Sat, Dec 27, 2003 - Page 16 News List

Killer mountain still haunts New Zealand

Mount Ruapehu erupted in 1995 causing one of the country's biggest natural disasters -- and it's threatening to blow its top again


Mount Ruapehu is showing signs of erupting once more.


Fifty years after it spilled a lethal mix of mud, ash and water which washed away a bridge and derailed a train, killing 151 people, Mount Ruapehu, at 2,797 metres the highest peak in New Zealand's North Island, is threatening to do it again.

As the nation remembers the tragedy of Christmas Eve 1953 when Ruapehu, an active volcano, created one of the country's worst ever natural disasters, controversy has broken out about how to prevent the loss of lives next time and minimize the damage.

Mount Ruapehu contains a steaming 17-hectare lake in a crater near the summit which burst through the ice wall rim on Dec. 24, 1953 sending a lahar (a silt and rock-laden mudflow) down the mountainside and sweeping away the Tangiwai rail bridge minutes before the Wellington to Auckland night express roared through.

The engine and first five carriages were picked up by the unstoppable tide of swirling mud and rock and carried four kilometres down the Whangaehu River, killing 151 of the 285 people aboard and indelibly etching Tangiwai (Maori for "weeping waters") into the national consciousness.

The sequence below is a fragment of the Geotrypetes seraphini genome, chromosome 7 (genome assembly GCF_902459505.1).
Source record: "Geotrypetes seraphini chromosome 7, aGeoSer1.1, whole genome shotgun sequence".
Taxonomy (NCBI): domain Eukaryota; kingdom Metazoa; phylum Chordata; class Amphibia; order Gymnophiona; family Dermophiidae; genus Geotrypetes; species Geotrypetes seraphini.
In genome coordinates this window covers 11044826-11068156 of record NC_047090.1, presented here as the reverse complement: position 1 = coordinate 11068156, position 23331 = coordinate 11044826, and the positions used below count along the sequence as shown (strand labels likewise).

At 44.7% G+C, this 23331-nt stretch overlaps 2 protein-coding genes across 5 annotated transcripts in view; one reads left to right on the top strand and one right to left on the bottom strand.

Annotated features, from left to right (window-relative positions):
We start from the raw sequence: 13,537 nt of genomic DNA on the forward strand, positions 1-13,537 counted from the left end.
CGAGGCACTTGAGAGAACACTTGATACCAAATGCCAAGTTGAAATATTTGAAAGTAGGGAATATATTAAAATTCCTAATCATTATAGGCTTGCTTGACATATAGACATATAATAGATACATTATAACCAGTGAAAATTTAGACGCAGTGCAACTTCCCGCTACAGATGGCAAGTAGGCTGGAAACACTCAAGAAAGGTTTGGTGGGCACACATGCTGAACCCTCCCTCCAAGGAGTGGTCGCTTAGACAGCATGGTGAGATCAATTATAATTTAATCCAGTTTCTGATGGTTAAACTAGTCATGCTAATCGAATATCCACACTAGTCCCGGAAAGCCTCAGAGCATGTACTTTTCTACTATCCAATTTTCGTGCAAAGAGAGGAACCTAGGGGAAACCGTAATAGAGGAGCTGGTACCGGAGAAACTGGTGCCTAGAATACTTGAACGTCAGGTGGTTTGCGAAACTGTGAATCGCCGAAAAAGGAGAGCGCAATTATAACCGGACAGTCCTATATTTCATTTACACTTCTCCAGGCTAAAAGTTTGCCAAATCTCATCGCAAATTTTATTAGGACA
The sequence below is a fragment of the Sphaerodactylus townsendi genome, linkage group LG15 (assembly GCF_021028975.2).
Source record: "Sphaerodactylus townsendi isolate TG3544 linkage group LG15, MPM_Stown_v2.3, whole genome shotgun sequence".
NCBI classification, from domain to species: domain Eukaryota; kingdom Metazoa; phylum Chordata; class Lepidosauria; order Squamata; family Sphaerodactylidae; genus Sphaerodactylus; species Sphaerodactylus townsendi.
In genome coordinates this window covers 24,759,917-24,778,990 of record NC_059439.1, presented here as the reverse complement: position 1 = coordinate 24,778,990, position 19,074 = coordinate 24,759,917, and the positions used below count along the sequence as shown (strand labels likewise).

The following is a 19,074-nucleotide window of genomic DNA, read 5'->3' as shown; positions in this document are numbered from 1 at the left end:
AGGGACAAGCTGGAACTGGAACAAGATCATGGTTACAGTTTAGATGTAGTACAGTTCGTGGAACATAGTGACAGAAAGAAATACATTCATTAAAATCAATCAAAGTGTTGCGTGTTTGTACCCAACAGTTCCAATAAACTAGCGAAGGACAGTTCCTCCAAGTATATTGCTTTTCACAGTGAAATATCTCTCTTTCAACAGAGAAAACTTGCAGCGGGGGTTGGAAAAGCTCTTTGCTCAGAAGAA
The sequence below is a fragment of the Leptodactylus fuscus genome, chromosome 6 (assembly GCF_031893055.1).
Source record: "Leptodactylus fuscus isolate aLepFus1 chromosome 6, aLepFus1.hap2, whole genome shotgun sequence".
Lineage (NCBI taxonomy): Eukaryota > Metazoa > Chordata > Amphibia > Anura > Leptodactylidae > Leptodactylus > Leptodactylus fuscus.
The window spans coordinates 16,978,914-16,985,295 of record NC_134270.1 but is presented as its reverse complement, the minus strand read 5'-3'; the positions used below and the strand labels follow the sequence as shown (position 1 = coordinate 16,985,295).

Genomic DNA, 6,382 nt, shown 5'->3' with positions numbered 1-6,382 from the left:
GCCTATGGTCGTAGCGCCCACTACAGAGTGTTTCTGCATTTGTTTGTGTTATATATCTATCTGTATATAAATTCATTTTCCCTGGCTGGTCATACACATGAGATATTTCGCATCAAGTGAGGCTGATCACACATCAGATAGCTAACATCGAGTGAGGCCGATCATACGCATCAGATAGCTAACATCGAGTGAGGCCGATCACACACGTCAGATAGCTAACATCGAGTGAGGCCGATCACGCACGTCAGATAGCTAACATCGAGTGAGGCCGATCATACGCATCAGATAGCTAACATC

It was the most devastating of the 60 or so lahars that have swept down the slopes of Ruapehu over the last 150 years.

It had not been predicted, though it followed a series of eruptions eight years earlier which emptied the crater lake and dammed its outlet with rocks and glacial ice allowing it to refill to a much greater depth than before.

In 1995, the mountain erupted again, emptying out the crater lake once more. It left a dam about 7m thick over its former outlet, but this time there is no ice content and geologists say the wall is weak.

The lake is refilling and barring another eruption, the boiling hot water is expected to reach the top of the dam within the next two years.

Another runaway lahar would damage the new road and rail bridges at Tangiwai and block State Highway 1 between the capital Wellington and the country's biggest city and commercial center Auckland.

Some want the government to construct a channel to allow the lake to be safely drained into the Whangaehu River and out to sea before it breaks through the top of the rim and creates a lahar.

But instead, the government has chosen an early warning system that is designed to give 90 minutes' notice of a lahar heading toward the bridges and an hour to stop traffic entering the part of the highway that would lie in its path.

It is also building a bund, or stopbank, to divert the lahar from the ecologically sensitive Tongariro River, a popular trout fisherman's waterway.

There are other issues. Ruapehu is one of several volcanoes in the central North Island, all revered by local Maori tribes for their spiritual and cultural links with ancestors and gods.

They oppose any artificial alteration of the mountain as an insult to their ancestors.

In addition, the volcanoes are all in the Tongariro National Park, one of only a score or so sites in the world with dual World Heritage status in recognition of outstanding natural and cultural values.

The government fears interfering with Ruapehu's crater lake could compromise that status.

Former Minister of Conservation Nick Smith says the government's sensitivity over Maori spiritual values and its aversion to doing earthworks in the National Park have led to the rejection of a "commonsense solution" to excavate the dam.

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